Prostate Cancer

The prostate is a male sex gland. It produces a thick fluid that forms part of semen. The prostate is about the size of a walnut. It is located below the bladder and in front of the rectum. The prostate surrounds the upper part of the urethra, the tube that empties the urine from the bladder. The prostate needs male hormones to function, and the primary male hormone is testosterone, which is made mainly by the testicles.

Benign prostatic hyperplasia (BPH) is the abnormal growth of benign prostate cells. It may be worth noting that although benign, symptoms may appear remarkably similar for those of a cancerous condition. In BPH, the prostate grows larger and pushes against the urethra and bladder, blocking the normal flow of urine. More than half of the men in the United States between the ages of 60 and 70 and as many as 90 percent between the ages of 70 and 90 have symptoms of BPH.

Possible Causes: Studies in the United States show that prostate cancer is found mainly in men over age 55; the average age of patients at the time of diagnosis is 72. This disease is known to be more common among negro males, particularly in the U.S. where they are known to have the highest rate of prostate cancer in the world. Some studies have shown that a man has a higher risk for prostate cancer if his father or brother has had the disease. Studies on the effects of diet suggest that diet high in fat increases the risk, while a diet high in fruits and vegetables decreases the risk, although these claims are not conclusively proven. There are also beliefs, without hard evidence, that a vasectomy increases a man's risk; that farmers and workers exposed to the metal cadmium during welding, electroplating, or making batteries are at risk; that workers in the rubber industry are at risk.

Symptoms: Early prostate cancer often not cause symptoms. When symptoms of prostate cancer do occur, they may include some of the following problems:

  • Weak or interrupted flow of urine;
  • Inability to urinate;
  • Difficulty starting urination or holding back urine;
  • A need to urinate frequently, especially at night;
  • Painful or burning urination;
  • Painful ejaculation;
  • Blood in urine or semen;
  • Frequent pain or stiffness in the lower back, hips, or upper thighs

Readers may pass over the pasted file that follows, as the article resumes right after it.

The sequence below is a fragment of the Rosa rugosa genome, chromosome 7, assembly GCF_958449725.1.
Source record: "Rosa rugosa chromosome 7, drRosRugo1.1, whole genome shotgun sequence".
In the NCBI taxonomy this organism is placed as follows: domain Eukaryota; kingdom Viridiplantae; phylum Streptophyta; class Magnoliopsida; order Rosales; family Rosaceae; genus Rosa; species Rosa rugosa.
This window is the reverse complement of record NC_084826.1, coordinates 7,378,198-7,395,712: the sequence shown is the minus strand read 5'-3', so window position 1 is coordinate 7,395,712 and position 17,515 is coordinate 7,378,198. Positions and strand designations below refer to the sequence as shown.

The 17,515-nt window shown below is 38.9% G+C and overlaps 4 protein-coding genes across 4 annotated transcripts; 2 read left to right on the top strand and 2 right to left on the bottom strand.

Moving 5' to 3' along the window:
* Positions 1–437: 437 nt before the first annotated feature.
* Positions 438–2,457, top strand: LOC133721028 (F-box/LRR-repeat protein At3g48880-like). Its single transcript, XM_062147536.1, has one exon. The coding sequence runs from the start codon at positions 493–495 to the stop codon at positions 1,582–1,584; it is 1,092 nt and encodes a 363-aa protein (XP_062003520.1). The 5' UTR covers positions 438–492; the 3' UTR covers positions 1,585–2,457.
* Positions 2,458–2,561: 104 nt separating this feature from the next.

Any of these symptoms may be caused by cancer or by other, less serious health problems such as BPH or an infection. A man who has symptoms like these should see his family doctor or a urologist. Do not wait to feel pain, as early prostate cancer does not cause pain.

Diagnoses: If symptoms occur, the doctor asks about the patient''s medical history, performs a physical exam, and may order laboratory tests which may include the following:

  • Urine test - to check for blood or infection in the urine;
  • Blood tests - a measure the levels of prostate-specific antigen (PSA) and prostatic acid phosphatase (PAP) in the blood is done. The level of PSA in the blood may rise in men who have prostate cancer, BPH, or an infection in the prostate. The level of PAP rises above normal in many prostate cancer patients, especially if the cancer has spread beyond the prostate. In many cases, however, elevated PSA or PAP levels may also indicate oher, noncancerous problems.
  • Digital rectal exam - the doctor inserts a gloved, lubricated finger into the rectum and feels the prostate through the rectal wall to check for hard or lumpy areas.
  • Cystoscopy - a procedure in which a doctor looks into the urethra and bladder through a thin, lighted tube
  • Intravenous pyelogram - a series of x-rays of the organs of the urinary tract.
  • Transrectal ultrasonography - ultrasound is emitted by a probe inserted into the rectum. The waves bounce off the prostate, and a computer uses the echoes to create a picture called a sonogram.

If the test results suggest that cancer may be present, the patient will need to have a biopsy. A biopsy is a definite way of knowing whether a problem is cancer or not. During a biopsy, the doctor removes a small amount of prostate tissue, usually with a needle.

Stages: When a pathologist looks at a tissue sample under a microscope to check for cancer cells, if cancer is present, the pathologist will assess the grade of the tumor. The grade tells how closely the tumor resembles normal prostate tissue and suggests how fast the tumor is likely to grow. One way of grading prostate cancer, called the Gleason system, uses scores of 2 to 10. Another system uses G1 through G4. Tumors with lower scores are less likely to grow or spread than tumors with higher scores. If the presence of cancer from the exam is negative, the doctor may recommend medicine or surgery to reduce the symptoms caused by an enlarged prostate.

If cancer is found in the prostate, the doctor needs to know the stage, or extent, of the disease. Various blood and imaging tests can be employed to learn the stage of the disease, and treatment decisions can depend on these findings:

  • Stage I(A)  The cancer cannot be detected by rectal exam and causes no symptoms. The cancer is usually found during surgery to relieve problems with urination. Stage I tumors may be in no more than one area of the prostate, but there is no evidence of spread outside the prostate
  • Stage II(B)  The tumor is felt in a rectal exam or detected by a blood test, but there is no evidence that the cancer has spread outside the prostate
  • Stage III(C)  The cancer has spread outside the prostate to nearby tissue. 
    Stage IV(D)  Cancer cells have spread to lymph nodes 





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